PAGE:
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Hi David,

There seems to be an inconsistency in the way EC is calculated.

From your explanation, and the explanation in the reading, the unexpected loss is one sigma (or a multiple of sigmas) AWAY from the expected value of the portfolio, which should be the value of the portfolio minus the expected loss. Lets assume 95%, sigma of $30,000 and 2 sigmas. This would mean that if the expected loss is $5,000 and the unexpected loss is $60,000, then the total loss we would have to account for would be $65,000 (or $5,000 + 2*$30,000). $5,000 in loan loss reserve and an ADDITIONAL $60,000 for the unexpected loss. In your diagram (slide 27 of video 4e) you also say that the VaR is just this 2*sigma. According to the formula you have on slide 27, EC should be $60,000-$5,000=$55,000.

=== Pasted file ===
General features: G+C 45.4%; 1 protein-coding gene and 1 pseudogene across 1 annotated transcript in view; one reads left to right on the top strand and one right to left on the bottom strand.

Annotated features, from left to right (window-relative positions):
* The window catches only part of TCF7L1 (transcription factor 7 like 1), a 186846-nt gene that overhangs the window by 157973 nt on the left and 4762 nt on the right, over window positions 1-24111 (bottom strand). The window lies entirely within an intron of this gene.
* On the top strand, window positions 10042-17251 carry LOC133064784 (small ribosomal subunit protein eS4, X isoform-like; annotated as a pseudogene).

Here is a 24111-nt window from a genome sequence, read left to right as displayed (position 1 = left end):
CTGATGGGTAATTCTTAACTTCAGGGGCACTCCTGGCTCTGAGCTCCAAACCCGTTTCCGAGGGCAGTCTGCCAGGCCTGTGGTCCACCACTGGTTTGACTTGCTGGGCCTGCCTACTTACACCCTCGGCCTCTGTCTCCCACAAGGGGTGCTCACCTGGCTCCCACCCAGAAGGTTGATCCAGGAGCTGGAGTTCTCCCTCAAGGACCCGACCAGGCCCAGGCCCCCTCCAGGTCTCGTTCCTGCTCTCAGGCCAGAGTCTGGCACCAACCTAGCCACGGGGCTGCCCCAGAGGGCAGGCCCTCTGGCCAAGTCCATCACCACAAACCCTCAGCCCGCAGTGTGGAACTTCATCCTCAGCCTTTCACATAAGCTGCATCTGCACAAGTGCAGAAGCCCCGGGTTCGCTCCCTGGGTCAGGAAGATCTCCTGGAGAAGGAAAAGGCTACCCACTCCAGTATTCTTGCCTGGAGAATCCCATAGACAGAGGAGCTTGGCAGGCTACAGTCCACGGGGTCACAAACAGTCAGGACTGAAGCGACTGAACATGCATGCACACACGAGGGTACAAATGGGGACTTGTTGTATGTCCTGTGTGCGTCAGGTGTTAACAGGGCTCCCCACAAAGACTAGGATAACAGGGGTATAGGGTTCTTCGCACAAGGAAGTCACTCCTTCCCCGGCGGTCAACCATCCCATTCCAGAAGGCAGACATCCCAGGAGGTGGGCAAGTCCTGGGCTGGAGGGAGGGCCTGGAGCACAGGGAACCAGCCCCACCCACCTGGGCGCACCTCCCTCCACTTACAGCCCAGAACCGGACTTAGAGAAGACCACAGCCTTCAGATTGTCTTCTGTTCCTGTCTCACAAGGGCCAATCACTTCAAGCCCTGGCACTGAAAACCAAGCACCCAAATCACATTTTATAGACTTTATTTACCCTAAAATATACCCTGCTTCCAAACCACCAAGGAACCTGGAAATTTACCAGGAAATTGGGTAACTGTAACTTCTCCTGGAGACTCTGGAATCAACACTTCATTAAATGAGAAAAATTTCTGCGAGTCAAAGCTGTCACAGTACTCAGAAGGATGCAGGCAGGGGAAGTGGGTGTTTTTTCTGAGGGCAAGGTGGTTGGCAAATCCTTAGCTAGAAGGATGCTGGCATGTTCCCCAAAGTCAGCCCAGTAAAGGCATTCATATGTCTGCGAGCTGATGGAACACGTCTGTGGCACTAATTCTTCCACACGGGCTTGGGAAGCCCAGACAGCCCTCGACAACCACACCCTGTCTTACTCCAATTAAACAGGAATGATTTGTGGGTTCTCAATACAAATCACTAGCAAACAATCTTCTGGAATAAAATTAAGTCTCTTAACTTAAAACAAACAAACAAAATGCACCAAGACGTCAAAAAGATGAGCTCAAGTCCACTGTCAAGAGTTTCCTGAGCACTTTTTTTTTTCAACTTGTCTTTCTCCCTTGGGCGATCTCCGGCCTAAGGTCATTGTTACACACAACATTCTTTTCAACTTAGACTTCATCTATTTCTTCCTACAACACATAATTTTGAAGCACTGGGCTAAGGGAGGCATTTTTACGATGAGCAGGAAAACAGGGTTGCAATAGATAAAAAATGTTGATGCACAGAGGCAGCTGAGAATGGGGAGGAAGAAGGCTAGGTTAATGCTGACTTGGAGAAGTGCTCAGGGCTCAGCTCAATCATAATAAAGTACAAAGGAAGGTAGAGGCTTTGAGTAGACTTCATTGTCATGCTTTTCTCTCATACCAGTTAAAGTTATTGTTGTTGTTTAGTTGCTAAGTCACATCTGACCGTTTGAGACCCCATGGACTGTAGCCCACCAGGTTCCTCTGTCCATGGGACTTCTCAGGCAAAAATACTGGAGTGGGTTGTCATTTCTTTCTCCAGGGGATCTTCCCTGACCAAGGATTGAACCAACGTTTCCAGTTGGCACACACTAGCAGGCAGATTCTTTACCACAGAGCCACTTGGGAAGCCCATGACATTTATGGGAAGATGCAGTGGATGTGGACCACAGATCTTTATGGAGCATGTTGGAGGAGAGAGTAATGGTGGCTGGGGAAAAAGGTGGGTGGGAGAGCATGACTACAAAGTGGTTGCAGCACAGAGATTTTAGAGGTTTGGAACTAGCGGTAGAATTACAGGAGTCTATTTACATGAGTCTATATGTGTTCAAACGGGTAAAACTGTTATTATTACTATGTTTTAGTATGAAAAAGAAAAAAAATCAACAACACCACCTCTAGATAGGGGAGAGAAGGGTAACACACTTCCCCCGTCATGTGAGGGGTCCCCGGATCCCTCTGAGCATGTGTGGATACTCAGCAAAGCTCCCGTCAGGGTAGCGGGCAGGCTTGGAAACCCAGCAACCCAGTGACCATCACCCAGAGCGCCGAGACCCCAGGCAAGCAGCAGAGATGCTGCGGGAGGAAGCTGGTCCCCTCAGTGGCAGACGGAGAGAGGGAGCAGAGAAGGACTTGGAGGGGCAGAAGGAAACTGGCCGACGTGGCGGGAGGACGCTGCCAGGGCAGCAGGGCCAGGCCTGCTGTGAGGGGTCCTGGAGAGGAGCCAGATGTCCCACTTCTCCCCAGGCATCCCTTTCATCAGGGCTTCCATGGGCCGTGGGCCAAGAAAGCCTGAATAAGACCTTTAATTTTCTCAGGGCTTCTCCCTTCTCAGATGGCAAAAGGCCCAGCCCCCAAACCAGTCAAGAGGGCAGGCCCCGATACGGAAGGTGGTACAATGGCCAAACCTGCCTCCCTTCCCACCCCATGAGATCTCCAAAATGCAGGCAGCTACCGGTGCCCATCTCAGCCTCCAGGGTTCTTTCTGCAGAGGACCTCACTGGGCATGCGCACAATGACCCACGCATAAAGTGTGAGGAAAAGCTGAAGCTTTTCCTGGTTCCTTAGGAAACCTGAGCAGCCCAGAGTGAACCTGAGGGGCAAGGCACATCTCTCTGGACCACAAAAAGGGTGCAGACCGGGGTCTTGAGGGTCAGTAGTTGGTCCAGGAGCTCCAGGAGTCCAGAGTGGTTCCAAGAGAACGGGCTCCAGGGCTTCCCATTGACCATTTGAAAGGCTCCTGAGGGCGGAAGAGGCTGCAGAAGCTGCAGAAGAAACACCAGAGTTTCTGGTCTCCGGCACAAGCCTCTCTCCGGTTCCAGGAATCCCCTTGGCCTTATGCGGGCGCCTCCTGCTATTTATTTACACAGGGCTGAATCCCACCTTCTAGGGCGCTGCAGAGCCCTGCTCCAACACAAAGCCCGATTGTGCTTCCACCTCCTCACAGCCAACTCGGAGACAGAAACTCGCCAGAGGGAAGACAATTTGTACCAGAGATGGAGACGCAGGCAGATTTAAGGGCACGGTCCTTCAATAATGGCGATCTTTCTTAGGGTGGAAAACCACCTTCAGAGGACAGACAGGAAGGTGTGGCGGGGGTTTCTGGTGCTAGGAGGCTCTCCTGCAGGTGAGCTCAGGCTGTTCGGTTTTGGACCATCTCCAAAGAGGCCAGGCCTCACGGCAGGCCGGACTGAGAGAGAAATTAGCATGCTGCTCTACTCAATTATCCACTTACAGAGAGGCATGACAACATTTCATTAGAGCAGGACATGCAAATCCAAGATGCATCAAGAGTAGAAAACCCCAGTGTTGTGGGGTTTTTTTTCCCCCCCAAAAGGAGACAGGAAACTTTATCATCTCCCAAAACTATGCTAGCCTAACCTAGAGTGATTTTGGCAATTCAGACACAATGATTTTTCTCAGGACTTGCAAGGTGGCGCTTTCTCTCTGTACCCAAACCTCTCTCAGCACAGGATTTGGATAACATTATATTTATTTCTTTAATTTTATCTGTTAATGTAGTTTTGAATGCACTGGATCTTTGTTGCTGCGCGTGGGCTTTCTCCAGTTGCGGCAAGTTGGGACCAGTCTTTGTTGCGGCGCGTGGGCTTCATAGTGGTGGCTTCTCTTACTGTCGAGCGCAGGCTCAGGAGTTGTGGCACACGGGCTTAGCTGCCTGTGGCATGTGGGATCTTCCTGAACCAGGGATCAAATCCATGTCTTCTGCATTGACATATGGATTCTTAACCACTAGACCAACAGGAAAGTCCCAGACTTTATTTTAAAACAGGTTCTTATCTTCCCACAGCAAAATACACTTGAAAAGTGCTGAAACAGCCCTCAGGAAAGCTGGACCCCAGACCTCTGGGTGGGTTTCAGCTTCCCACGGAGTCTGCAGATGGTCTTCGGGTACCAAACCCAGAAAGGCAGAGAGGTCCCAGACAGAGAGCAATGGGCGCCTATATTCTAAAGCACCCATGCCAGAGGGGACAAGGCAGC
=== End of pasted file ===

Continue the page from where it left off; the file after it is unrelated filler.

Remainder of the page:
There is an inconsistency somewhere and I was hoping you could point out where it is.

Thanks in advance for your help.

Mike

There seems to be an inconsistency in the way EC is calculated.

From your explanation, and the explanation in the reading, the unexpected loss is one sigma (or a multiple of sigmas) AWAY from the expected value of the portfolio, which should be the value of the portfolio minus the expected loss. Lets assume 95%, sigma of $30,000 and 2 sigmas. This would mean that if the expected loss is $5,000 and the unexpected loss is $60,000, then the total loss we would have to account for would be $65,000 (or $5,000 + 2*$30,000). $5,000 in loan loss reserve and an ADDITIONAL $60,000 for the unexpected loss. In your diagram (slide 27 of video 4e) you also say that the VaR is just this 2*sigma. According to the formula you have on slide 27, EC should be $60,000-$5,000=$55,000.

There is an inconsistency somewhere and I was hoping you could point out where it is.

Thanks in advance for your help.

Mike

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